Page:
What happens when you feel judged for how much you do to take care of your family member, or criticized for particular choices you’ve made in providing that care? Do you react by feeling like you have to prove to your judges, and justify to your critics, what you do and why you need to do it?

If so, today I want to talk to you about letting go of the constant pressure of “proving and convincing others of all you do.

Almost every day caregivers tell me at length about the frustration they feel about siblings, extended family members and even some friends seeming to continually question their caregiving decisions. The comments and question often include words that trigger a defensive reaction: “Why do you put so much time and energy into always trying doing such a perfect job?” “Why do you always seem to have so little energy left to spend time with us? Don’t you care about your friends any more?” “Why are you so exhausted all the time? Can’t you just let someone else pitch in and take a couple days off every now and then?”

The assumption underlying all these critical observations and comments seems to be “You must be doing it wrong!

These caregivers share with me how stressful it is to be continually questioned about what they’re doing. They hear the doubts others express about how much care mom or dad actually needs (the implication being: “much less!”), and describe how defensive they become, feeling like they need to prove they have a right to feel so overwhelmed and exhausted all the time. They wish they could tell these critics, “Just spend one day walking a mile in my shoes!”


Here’s the thing: It is perfectly acceptable to have conversations about options and possibilities for improving or even streamlining your parent’s care. It is not, however, acceptable to be judged. Since you cannot control how anyone else will speak to you about what you’re doing or how you’re handling your role as caregiver, it’s helpful if you can focus on their desired outcome in criticizing how you’re doing the job, rather than on the literal meaning of their words. Do they miss spending time with you? Does some part of them feel guilty, because you’re so devoted and caring while they’re not pitching in very much? Understanding their motivation will help you let their judgmental words roll off your back more easily.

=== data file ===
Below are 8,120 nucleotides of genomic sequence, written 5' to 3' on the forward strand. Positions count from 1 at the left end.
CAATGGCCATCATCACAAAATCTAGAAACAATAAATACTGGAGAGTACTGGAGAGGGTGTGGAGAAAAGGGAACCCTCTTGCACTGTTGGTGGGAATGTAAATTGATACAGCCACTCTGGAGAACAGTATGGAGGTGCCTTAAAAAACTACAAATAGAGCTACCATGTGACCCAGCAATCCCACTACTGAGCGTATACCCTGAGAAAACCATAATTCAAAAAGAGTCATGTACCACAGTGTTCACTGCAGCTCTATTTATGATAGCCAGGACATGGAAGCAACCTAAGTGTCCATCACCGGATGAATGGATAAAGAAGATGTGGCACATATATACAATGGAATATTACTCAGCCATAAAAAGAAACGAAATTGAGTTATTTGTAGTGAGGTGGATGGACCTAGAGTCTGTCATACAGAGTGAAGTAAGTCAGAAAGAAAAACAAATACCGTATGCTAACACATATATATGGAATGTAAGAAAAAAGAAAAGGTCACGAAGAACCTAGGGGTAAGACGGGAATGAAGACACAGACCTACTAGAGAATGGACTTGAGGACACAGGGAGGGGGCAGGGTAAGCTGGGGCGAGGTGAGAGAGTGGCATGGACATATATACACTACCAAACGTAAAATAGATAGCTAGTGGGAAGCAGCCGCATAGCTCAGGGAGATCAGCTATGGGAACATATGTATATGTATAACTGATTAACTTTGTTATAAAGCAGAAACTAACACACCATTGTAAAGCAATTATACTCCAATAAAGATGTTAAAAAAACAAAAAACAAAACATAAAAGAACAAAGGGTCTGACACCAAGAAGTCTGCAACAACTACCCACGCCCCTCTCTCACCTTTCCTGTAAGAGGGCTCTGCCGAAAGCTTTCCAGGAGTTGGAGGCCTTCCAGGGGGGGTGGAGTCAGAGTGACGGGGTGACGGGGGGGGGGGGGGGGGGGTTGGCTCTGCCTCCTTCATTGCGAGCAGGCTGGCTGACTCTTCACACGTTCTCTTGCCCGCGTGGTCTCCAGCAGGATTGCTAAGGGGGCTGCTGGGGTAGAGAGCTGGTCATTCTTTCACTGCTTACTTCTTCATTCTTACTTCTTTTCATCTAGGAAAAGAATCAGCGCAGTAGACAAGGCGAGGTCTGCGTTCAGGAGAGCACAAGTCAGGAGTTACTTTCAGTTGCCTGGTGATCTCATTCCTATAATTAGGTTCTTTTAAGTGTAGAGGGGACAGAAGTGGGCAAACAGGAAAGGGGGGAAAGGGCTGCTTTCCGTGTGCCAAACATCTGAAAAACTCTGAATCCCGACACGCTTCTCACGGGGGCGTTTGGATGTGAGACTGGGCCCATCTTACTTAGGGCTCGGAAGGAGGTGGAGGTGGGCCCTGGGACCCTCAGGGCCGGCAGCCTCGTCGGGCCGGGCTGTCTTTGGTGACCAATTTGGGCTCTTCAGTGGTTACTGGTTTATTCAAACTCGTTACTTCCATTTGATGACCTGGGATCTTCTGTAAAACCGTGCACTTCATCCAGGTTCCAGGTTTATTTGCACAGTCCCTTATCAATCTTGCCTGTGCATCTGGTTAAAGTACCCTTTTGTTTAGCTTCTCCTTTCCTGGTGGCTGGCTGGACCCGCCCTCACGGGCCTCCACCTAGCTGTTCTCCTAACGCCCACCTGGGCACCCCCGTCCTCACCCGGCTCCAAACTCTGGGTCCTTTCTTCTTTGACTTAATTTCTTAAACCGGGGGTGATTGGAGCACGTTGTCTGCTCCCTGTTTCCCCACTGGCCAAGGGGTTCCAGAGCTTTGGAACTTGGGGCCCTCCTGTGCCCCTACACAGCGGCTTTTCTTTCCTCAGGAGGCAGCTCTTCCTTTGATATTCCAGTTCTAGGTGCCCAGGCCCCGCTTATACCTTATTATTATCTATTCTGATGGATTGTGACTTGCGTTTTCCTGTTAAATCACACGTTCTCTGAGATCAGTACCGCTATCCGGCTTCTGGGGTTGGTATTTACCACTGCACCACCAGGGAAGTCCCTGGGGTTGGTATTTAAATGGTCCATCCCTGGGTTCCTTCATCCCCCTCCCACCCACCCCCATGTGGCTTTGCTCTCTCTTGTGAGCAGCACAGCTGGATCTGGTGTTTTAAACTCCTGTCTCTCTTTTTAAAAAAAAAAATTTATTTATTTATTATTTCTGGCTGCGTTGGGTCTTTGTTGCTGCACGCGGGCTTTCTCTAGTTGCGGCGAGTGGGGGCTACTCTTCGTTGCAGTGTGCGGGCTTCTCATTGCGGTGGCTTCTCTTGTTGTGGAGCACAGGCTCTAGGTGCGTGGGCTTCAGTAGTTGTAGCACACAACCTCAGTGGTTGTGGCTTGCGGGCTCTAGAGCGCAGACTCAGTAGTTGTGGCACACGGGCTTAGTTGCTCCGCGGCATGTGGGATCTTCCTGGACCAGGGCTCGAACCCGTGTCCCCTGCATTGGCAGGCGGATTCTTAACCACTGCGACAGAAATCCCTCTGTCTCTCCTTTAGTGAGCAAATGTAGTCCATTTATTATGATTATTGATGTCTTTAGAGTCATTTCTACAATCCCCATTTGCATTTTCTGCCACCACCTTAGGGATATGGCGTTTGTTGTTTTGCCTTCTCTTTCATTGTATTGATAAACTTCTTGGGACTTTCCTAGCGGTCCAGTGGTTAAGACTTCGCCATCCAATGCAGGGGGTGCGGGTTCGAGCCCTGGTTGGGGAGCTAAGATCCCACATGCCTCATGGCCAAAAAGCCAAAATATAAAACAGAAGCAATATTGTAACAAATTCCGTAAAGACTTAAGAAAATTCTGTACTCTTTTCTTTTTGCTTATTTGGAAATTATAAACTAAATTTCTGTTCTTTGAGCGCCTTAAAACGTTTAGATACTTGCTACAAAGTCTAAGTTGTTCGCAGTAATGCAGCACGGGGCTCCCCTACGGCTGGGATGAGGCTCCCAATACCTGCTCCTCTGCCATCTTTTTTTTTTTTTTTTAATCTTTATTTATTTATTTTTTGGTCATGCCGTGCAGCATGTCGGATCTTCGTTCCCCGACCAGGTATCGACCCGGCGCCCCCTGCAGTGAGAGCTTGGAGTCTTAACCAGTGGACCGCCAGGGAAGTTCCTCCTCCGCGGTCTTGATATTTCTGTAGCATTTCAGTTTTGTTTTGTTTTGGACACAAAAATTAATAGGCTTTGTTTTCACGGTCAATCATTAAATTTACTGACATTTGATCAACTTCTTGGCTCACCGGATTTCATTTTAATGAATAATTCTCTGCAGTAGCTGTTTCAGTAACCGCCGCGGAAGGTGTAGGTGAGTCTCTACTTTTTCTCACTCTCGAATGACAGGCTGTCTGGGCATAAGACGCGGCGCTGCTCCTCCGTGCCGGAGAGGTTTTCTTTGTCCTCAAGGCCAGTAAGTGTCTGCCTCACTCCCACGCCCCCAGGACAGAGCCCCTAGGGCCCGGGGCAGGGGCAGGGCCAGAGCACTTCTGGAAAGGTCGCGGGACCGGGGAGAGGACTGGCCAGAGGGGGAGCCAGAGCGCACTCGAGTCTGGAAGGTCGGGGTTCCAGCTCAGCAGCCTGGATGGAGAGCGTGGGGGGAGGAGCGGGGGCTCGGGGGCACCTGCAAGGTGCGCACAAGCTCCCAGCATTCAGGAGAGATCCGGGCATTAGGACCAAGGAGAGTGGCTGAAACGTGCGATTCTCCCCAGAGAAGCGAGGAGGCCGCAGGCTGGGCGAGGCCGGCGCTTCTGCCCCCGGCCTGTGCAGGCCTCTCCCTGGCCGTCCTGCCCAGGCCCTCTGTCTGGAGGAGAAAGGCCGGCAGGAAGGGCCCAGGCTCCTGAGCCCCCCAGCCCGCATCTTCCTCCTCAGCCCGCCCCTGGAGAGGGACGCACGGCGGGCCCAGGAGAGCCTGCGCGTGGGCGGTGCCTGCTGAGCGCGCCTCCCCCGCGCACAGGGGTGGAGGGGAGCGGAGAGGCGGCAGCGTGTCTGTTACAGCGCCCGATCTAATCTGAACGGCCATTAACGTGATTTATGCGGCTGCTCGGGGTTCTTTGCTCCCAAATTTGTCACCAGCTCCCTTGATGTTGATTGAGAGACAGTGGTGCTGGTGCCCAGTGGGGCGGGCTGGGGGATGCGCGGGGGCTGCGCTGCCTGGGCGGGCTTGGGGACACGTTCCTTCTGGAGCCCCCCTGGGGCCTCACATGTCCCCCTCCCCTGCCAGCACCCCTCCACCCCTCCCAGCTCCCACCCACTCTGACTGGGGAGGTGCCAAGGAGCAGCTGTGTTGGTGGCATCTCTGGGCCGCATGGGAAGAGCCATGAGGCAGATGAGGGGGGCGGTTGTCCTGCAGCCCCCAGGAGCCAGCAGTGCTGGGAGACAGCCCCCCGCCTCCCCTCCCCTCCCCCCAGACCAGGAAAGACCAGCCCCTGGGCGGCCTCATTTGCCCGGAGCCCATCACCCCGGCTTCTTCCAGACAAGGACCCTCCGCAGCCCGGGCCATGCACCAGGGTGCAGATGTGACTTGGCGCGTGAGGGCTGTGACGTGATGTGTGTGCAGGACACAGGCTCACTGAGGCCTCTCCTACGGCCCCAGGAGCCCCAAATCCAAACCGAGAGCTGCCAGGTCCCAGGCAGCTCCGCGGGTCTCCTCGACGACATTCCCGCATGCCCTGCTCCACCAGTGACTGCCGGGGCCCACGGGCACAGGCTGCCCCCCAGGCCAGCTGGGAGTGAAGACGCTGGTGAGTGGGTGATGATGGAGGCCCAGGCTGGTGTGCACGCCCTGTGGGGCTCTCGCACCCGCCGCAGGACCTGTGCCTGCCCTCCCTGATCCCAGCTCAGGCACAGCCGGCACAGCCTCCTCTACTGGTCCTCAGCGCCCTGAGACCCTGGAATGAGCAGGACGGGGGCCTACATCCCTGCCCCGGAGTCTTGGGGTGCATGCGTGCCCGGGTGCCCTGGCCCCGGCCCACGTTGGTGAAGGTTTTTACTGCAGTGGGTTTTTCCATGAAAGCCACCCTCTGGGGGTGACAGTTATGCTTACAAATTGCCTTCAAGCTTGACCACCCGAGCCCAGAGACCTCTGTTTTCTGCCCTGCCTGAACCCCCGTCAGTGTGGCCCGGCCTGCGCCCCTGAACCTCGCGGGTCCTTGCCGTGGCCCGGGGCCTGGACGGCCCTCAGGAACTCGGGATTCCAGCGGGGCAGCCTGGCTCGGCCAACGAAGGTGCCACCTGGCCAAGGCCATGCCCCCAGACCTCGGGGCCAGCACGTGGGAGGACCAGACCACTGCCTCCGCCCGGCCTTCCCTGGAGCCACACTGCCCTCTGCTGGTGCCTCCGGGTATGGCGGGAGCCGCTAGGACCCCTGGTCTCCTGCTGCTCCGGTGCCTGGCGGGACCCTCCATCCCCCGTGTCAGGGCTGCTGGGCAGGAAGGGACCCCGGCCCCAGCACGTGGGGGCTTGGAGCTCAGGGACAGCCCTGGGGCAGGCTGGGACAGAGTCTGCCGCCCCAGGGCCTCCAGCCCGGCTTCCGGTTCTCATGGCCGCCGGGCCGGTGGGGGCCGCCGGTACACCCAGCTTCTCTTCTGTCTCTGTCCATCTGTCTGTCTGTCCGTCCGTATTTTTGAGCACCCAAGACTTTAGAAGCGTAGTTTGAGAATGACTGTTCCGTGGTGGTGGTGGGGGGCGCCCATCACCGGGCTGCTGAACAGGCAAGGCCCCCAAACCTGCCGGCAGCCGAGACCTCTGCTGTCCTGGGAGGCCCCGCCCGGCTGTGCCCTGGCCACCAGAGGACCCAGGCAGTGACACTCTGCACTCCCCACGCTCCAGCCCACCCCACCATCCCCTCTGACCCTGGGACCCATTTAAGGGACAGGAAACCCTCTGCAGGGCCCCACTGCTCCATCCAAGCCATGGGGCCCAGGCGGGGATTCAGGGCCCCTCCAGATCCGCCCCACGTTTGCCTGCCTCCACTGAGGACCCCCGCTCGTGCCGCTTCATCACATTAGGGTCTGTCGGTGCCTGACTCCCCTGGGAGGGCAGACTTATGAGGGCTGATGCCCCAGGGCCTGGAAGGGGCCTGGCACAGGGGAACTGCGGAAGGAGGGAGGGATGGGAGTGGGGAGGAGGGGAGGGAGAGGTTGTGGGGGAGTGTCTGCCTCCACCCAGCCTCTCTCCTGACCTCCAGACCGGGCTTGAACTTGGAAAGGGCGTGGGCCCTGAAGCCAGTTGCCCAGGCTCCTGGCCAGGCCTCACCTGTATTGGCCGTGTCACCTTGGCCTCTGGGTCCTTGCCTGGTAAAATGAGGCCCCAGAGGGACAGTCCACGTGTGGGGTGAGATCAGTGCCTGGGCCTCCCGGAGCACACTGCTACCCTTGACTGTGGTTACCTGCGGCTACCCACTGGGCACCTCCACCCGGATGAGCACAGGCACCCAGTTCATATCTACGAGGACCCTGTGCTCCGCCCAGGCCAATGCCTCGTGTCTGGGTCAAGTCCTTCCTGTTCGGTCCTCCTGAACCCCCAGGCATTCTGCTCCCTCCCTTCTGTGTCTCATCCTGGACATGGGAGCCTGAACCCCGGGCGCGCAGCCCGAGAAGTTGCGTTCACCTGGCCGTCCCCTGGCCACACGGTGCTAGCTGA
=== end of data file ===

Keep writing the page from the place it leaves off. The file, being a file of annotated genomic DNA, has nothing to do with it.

Learning to let words go by without taking them personally and feeling bad about them is an enormous shift, to be sure. It helps a lot to imagine in advance more such comments coming your way and practice new responses to family and friends who do not seem to understand what caregiving really entails. You do not need to be snarky or hostile. In fact, you can even be compassionate once you step aside from the verbal onslaught and focus on their desired outcomes – and yours!

Start with the following 6 Basic Steps:

  1. And We Breathe. Take that breath to shift from reacting while feeling defensive and to first thinking the situation through, then responding with their possible agenda in mind.
  2. Remember it’s NEVER Personal. Their comments, criticisms and recommendations are NOT about you. Their comments are about their needs and beliefs, and a reflection of who they are.
  3. Acknowledge their concern for Mom. You might start by saying out loud, “I appreciate how much you love mom.…” (and don’t follow that with the word “but” since that’s a potential trigger word for them!). Then breathe, slowly and deeply.
  4. Ask them, “What’s your desired outcome in telling me this?” By getting them to tell you why they’re volunteering their opinions about what you’re doing and how you’re doing it, you’ll have more accurate information to go on. Then take another deep breath and let them answer. (If it you think it will help, explain that by “desired outcome” you mean something they want and also have control over.)
  5. Redirect the focus. If they continue to respond in a judgmental and critical way and you feel attacked, judged or disrespected, take another deep breath and identify what you hear: “The way you’re telling me your opinion sounds really harsh and hurtful, like you’re attacking me. Since your desired outcome is for mom’s care to be the most appropriate possible, it would help if we can focus in a positive way to achieve that goal. Can we agree to do that?”  Then BREATHE!
  6. Be open to new possibilities. Do not Explain, Defend or Justify. When confronted with “You should…” comments, it’s natural for your initial reaction is be feeling defensive, angry, resentful, upset or all of the above. Remember, it’s how you respond that makes all the difference.


The key is to sift through the noise to hear the potentially valuable message, and there may be more than one. Once you step out of the emotional overload of feeling attacked, judged and criticized, there may be some ideas that are worth exploring further. In doing so, also remember that you are not necessarily the only person who can implement them.

If the outcome of this process is being able to ask for help and/or delegating dome of your responsibilities, so much the better! We’ll explore asking for help and delegating responsibilities in the next post – and in the mean time, there are many other articles on this site that can help you practice additional new skills!

When confronted with criticisms and judgments, learning to respond in new ways takes practice, patience, perseverance and courage. Please be patient with yourself as you learn new strategies and coping skills. Use the Caregivers’ Step-By Step Guide as a starting point to gain focus, clarity and direction.

Stay tuned for “Asking for Help and Delegating Responsibilities” next week!

And we breathe…

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